Data analysis that gets you a clear action plan

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Enterprise clients worldwide


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We translate raw data into business solutions for you

The most challenging part of any research is interpreting the results. As a partner in your success –and upon your request, we can crunch the numbers for you and create a digestible presentation of findings, so you can easily make data-driven decisions on the fly, and share the results directly from our platform.

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Get the full picture with high-quality insights


Our research team applies weightings to address any survey bias, and creates data segments for cross-tabulation.


We canvas your data to identify trends, benchmarks, and opportunities for you to take action.


We categorize hundreds of long-form qualitative comments into themes and apply our sentiment analysis technology for easier classification.


Our experts deliver strategic recommendations and highlights that offer guidance for your decision-making process.

Discover sampling on social networks

Launch your next study via Facebook, LinkedIn, Twitter, and more.

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Sampling on social networks is what makes Potloc different

Compare it to traditional research methods

Potloc logo consumer research company
Main features Online Panel (CAWI) Phone survey (CATI) Intercept survey
Non-incentivized surveys check_circle_outline check_circle_outline check_circle_outline
Incidence rate < 10% check_circle_outline check_circle_outline
Geo-targeted areas, up to 1km radius check_circle_outline check_circle_outline
High data quality check_circle_outline
Guaranteed quota sampling check_circle_outline check_circle_outline check_circle_outline check_circle_outline
Non-customer analysis check_circle_outline Get a quote check_circle_outline check_circle_outline check_circle_outline

Frequently asked questions

First, we clean data to ensure quality and robustness. Next, we ensure that it is a representative sample and we apply weighting where necessary to achieve acceptable minimums for the requested sample. Finally, we define robustness for analysis. Our expertise lies in defining which sub-samples are worth analyzing.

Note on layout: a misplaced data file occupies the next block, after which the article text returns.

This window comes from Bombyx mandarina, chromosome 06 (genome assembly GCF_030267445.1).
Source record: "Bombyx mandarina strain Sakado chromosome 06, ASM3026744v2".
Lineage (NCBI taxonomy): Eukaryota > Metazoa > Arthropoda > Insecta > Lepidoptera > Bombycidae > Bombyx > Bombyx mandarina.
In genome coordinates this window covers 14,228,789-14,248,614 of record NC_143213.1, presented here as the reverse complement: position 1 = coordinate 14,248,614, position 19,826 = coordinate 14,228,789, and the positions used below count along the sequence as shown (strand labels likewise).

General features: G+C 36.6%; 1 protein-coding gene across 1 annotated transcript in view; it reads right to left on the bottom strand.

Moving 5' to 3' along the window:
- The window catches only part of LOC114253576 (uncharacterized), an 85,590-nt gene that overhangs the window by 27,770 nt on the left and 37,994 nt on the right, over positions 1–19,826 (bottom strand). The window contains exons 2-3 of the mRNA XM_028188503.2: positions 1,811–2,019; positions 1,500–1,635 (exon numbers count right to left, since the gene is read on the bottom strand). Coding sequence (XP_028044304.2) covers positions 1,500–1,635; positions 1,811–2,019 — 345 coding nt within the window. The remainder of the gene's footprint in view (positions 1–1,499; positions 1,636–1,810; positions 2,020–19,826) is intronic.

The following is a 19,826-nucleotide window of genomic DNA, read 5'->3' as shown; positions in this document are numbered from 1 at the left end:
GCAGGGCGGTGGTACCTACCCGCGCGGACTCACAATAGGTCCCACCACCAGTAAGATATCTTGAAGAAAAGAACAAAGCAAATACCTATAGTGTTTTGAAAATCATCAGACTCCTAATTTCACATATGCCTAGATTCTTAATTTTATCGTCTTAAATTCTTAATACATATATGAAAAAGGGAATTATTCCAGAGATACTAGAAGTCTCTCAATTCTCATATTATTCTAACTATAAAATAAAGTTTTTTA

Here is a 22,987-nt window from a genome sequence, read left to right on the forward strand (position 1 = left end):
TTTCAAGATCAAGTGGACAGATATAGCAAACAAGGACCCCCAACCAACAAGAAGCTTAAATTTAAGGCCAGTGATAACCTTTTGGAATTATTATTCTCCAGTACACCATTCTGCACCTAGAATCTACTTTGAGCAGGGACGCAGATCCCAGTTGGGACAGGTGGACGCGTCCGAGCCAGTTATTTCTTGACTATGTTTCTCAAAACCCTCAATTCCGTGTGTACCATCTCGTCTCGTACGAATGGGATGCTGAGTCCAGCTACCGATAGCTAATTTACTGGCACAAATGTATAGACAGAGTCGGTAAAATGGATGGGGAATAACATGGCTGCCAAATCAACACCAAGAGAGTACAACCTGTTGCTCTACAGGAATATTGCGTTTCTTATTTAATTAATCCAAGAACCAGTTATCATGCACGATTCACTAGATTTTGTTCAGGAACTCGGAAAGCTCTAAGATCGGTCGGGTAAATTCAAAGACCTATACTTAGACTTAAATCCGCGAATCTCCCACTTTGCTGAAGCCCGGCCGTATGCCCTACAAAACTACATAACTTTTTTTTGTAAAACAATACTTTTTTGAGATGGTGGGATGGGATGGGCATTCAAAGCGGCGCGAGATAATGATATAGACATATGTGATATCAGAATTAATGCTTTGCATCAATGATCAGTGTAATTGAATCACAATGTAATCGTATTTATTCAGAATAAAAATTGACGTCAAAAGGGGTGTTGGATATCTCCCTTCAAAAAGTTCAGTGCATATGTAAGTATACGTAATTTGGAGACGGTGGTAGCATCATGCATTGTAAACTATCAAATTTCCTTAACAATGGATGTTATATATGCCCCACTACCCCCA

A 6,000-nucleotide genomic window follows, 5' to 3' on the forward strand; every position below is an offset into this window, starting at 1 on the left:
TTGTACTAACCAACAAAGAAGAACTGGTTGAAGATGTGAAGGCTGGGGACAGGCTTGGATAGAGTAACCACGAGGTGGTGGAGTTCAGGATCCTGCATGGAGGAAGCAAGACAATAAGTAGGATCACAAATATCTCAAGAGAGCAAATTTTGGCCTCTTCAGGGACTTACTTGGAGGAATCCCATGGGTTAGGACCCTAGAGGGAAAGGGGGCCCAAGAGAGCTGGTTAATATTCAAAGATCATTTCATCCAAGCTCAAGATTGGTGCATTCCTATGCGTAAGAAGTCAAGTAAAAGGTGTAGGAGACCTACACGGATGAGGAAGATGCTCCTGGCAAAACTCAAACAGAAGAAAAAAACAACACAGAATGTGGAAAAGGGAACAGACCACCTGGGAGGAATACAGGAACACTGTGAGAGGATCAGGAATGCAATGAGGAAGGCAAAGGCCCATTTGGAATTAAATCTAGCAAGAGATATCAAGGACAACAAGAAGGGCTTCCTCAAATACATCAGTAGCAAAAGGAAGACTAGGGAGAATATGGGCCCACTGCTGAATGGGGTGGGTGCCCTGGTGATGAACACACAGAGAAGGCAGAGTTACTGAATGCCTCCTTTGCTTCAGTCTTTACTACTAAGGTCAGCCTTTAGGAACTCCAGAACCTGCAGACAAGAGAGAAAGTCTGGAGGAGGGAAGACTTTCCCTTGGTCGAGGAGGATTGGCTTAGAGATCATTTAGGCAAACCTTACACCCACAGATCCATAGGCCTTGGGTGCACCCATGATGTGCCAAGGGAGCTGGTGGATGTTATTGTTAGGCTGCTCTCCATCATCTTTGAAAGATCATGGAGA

We acknowledge them! We know what biases we deal with and we know exactly how to address them. There are 4 types of survey bias when we launch a study:
  1. Coverage bias: Since we use social networks to target consumers, we definitely need them to meet certain conditions. They must have access to the internet, have a social media account, and be an active user. However, Canada’s adult population is 28.1M and 24.3M of them are active on Facebook. Coverage bias affects older populations as well so we might see an under-representation of men, older people, and less-educated people or with a low socioeconomic status.
  2. Facebook’s ad algorithm bias: Facebook’s advertising tool algorithm is set up in order to minimize cost-per-click (CPC). It basically pushes our survey ads primarily to the least expensive audiences. This might show an under-representation of men and older people.
  3. Cognitive load bias: Answering a 6-8 minute survey online is demanding from a cognitive standpoint, so some people might find the task too difficult to complete. This might result in an under-representation of older people, and less-educated people or with a low socioeconomic status.
  4. Self-selection bias: Unlike web panels, we have to communicate on the subject of the survey. People who click on our ads have an interest in that specific subject. And we never offer any incentives to respondents. People who complete our surveys do it because it matters to them that their voice is heard. So, what do you think is worse: Having respondents naturally interested by the subject vs. respondents seeking incentives? We think this actually increases our data quality.
  5. All methodologies have a bias, few are transparent. We address survey bias head-on by sampling enough people to ensure we hit the targeted quotas.

    For example, it is known that women answer more surveys and social media platforms have a higher representation of young people. However, it surprises most that there are sufficient elderly people on social media to collect needed responses.

    Traditional survey methods like phone, intercept or web panels, apply weight to their results and are not transparent about the impact on the data collected.

We use a variety of statistical tests to verify if the sub-sample variation to the mean is statistically significant and relevant to your business problem. Some of these include but are not limited to, linear regression, key square test, correlation, and cross-tabulation.